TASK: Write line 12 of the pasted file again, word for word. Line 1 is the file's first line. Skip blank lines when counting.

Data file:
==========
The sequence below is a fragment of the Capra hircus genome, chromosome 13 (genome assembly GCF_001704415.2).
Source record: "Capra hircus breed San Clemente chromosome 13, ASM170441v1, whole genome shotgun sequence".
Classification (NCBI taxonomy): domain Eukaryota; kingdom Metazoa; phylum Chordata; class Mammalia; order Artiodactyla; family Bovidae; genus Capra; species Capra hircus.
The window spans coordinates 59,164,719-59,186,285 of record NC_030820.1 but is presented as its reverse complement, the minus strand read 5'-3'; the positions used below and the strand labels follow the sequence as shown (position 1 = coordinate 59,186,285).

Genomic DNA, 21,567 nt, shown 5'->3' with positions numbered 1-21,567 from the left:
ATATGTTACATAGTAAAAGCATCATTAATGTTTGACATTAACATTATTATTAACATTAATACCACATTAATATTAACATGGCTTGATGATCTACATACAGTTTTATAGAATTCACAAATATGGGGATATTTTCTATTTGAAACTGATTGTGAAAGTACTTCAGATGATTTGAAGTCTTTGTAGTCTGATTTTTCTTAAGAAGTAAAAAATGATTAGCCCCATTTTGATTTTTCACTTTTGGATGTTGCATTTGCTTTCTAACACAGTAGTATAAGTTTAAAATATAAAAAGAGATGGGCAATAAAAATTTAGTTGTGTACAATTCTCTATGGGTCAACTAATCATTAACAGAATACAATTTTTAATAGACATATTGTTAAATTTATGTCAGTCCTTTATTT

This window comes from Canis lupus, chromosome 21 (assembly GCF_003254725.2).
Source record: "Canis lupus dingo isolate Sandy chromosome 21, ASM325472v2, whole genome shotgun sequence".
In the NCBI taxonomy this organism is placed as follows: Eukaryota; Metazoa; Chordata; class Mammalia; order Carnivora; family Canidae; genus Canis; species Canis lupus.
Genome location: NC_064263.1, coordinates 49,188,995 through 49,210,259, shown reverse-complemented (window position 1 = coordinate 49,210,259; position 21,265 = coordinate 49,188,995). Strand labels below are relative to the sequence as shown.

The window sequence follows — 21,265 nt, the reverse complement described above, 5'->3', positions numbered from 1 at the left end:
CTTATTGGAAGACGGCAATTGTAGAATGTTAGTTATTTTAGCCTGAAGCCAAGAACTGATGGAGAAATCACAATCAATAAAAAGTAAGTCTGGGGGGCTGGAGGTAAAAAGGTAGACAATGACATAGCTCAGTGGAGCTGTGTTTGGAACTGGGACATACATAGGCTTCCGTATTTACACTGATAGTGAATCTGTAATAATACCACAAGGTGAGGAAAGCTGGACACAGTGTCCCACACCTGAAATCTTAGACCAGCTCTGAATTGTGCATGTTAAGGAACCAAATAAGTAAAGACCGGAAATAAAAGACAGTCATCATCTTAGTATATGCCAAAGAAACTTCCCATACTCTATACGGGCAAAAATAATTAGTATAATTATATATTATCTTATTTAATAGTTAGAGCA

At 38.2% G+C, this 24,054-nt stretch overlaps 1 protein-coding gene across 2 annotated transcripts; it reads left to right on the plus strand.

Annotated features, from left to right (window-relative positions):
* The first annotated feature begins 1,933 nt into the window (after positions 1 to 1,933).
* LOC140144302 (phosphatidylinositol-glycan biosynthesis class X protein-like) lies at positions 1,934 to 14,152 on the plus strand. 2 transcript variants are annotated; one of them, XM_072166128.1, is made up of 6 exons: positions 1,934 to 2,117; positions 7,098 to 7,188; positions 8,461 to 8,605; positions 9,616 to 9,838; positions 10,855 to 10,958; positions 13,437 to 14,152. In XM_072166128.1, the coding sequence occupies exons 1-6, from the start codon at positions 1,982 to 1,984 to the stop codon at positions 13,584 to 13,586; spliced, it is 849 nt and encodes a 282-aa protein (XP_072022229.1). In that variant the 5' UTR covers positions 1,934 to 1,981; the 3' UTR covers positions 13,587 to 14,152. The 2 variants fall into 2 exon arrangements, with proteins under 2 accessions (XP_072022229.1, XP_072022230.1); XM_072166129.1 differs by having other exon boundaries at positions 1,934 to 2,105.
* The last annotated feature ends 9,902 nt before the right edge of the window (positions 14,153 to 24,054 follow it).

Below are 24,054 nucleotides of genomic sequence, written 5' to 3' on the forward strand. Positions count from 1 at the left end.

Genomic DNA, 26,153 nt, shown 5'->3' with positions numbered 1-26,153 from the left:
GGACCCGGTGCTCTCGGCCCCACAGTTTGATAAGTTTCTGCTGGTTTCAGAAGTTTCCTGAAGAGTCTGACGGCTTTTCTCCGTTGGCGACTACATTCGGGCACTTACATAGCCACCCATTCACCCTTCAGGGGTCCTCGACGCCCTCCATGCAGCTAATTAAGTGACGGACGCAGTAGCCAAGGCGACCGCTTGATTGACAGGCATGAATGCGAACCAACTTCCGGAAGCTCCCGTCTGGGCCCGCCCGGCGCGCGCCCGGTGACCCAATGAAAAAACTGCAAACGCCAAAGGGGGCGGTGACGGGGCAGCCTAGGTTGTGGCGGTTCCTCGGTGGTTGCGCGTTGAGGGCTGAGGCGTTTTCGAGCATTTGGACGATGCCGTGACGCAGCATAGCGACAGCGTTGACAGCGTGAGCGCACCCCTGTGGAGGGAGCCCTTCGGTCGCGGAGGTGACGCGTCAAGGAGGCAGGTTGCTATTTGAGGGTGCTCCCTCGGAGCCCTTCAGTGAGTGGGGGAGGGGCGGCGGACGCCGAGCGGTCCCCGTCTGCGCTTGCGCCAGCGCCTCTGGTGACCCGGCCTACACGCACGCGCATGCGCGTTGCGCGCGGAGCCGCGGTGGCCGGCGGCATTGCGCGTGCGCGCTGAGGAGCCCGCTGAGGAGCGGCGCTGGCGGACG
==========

CTTATTGGAAGACGGCAATTGTAGAATGTTAGTTATTTTAGCCTGAAGCCAAGAACTGATGGAGAAATCACAATCAATAAAAAGTAAGTCTGGGGGGCTGGAGGTAAAAAGGTAGACAATGACATAGCTCAGTGGAGCTGTGTTTGGAACTGGGACATACATAGGCTTCCGTATTTACACTGATAGTGAATCTGTAATAATACCACAAGGTGAGGAAAGCTGGACACAGTGTCCCACACCTGAAATCTTAGACCAGCTCTGAATTGTGCATGTTAAGGAACCAAATAAGTAAAGACCGGAAATAAAAGACAGTCATCATCTTAGTATATGCCAAAGAAACTTCCCATACTCTATACGGGCAAAAATAATTAGTATAATTATATATTATCTTATTTAATAGTTAGAGCA